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Research + Review: Snail Slime


September 14, 2015

Written and researched for Charlotte’s Book: an online resource dedicated to aesthetic health + wellness.

Terrestrial pulmonate gastropod molluscs, more commonly known as snails, continue to be a hot skincare trend. If you haven’t heard of it, you might be living under a skincare rock. A quick google search of the words “Mizon,” “Snail Slime,” or “Korean Skincare” will bring up a countless blog posts, YouTube videos, and beauty articles from every well known glossy magazine and beauty website across the globe. And now derivatives of snail slime are making their way into U.S. products as well. Earlier this year, Charlotte’s Book wrote about Erasa XEP-30, dubbed “botox in a jar”, which is based on a synthesized neurotoxin originally found in snails.

What you might not know is that snail slime and other Korean skincare ingredients are supported by some serious R&D. Skincare in Korea is an integral part of the culture—your complexion is a treasured possession and regimens focus on prevention and skin fortification. As a result, Korea has produced some of the most cutting edge R&D labs in the world, supported by government funding.

Yes, you read that right: the Korean government is one of the biggest benefactors in this research. In addition, Korea has several high-technology social platforms with super-connected digital communities, resulting in hugely prolific online beauty conversations. According to Alicia Yoon, founder of Peach and Lily Skincare, “Many brands have told us that because consumers’ expectations and thoughts about beauty brands/products are so quickly shared with each other, they constantly innovate to create more memorable and popular beauty products.”

In other words, these odd ingredients—snail secretions, maple water, starfish extract—are backed not only by scientific research, but by rigorous consumer testing and feedback.

Given the international buzz, we decided it was time for Charlotte’s Book to take the leap and do our first Korean skincare product review. We tried two of the Mizon frontrunners: Snail Repair Hydro Mist and Black Snail All-In-One Cream. The Mizon brand and its snail slime products have achieved a massive cult status in Korea, with Mizon’s All-In-One Snail Repair Cream selling millions across Asia. A deeper look, plus our reviews, below.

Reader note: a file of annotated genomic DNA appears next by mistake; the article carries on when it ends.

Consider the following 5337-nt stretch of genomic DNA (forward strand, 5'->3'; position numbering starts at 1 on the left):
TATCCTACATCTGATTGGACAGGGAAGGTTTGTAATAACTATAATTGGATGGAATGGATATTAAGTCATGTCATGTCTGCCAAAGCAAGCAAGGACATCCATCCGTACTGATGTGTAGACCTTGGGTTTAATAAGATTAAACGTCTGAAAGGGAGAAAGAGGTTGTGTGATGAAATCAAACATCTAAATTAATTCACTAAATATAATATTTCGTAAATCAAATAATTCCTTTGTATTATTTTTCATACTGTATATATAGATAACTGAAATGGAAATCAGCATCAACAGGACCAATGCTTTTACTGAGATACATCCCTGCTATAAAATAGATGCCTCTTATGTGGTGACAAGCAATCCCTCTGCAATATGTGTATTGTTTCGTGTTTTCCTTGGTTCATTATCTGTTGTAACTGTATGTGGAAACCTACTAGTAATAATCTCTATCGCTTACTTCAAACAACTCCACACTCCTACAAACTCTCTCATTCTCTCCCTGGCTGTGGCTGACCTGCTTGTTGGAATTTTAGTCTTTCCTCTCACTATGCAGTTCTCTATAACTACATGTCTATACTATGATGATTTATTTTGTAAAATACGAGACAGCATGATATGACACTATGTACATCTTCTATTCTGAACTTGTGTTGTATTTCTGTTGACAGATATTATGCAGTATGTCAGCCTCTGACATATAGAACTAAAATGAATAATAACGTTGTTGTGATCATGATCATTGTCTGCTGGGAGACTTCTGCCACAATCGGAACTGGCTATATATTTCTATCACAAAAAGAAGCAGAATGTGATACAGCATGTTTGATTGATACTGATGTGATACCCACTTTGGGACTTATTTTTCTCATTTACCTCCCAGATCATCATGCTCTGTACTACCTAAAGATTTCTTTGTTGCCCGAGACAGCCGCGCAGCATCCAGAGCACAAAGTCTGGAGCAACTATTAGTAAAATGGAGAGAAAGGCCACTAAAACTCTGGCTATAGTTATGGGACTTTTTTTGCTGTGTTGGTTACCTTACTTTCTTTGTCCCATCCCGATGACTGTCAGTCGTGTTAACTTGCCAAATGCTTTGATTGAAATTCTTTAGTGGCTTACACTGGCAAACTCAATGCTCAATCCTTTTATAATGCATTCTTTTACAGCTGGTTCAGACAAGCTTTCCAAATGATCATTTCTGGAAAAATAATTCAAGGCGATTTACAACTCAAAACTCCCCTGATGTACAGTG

Snail cream is made from the secretion snails leave behind when they move, scooped up and purified into a powder. The slime is packed with nutrients like hyaluronic acid, glycoprotein enzymes, antimicrobial peptides, and proteoglycans (fillers that plump). In case you’re concerned, all of the slime is harvested in a snail-friendly laboratory environment.

We spoke with Korean beauty expert and Peach and Lily Founder Alicia Yoon who explained that snail slime has made “leaps and bounds” in Korea since its original introduction into the skincare market. She chose the the Mizon brand of snail cream for the Peach and Lily lineup because it continues to be the best selling snail cream in Korea. According to Alicia, snail secretion filtrate provides a variety of benefits for skin including hydration, increased suppleness, and improvement in hyper-pigmentation. She also notes that the lightweight formula is known to have antimicrobial properties which can help keep acne and some types of rosacea at bay, so many users will apply it to the backs of their dry arms to keep small red bumps in check.


In short, we loved them both. The Mizon Black Snail All-In-One Cream contains a robust 90% black snail mucous filtrate, which contains all black snail mucous, plus 20 different plant extracts not featured in Mizon’s classic All-In-One cream. The Black Snail Cream’s soft texture makes it easily spreadable; a small amount will suffice. It does a heavy-duty job of keeping the skin hydrated all day, but has an extremely lightweight texture. This is perfect for people who need to be using a heavier cream but don’t want to deal with the usual oily texture of a super-hydrating moisturizer. After just several days of use, we found our skin more hydrated and plumped.

Note: if you have very sensitive or acne prone skin, there have been many reviews around the internet that suggest this cream caused initial breakouts. We did not experience this personally. 

The Mizon Snail Repair Hydro Mist also contains 90% snail slime filtrate, but comes in a tall misting can. The product descriptions claim to “reinforce skin repair and help to protect skin from outside stimuli.” When sprayed, it’s a super-fine mist, so you don’t have to worry about giant drops of product dripping down your face. The mist also absorbs quickly into the skin, providing a welcome burst of moisture and calming any redness. When to use it? It’s great after rinsing your face at the gym, or whenever your skin feels a little dry. At Charlotte’s Book, this means we’ve started keeping a can next to our computers—the mist is a perfect antidote for hours spent in an air conditioned (or heated) office. It’s also great to use over makeup as a setting spray.


Mizon All-In-One Snail Repair Cream, $38 at peachandlily.com or $30 on Amazon.
Mizon Snail Repair Hydro Mist, $20 at UrbanOutfitters.com or $15 on Amazon.
Black Snail All-In-One Cream, $54 at peachandlily.com or $19 on Amazon.

READ NEXT: A New Neuropeptide Makes Botox In A Jar Possible

Researched by: Brooke Halverstadt & Amanda Cruz


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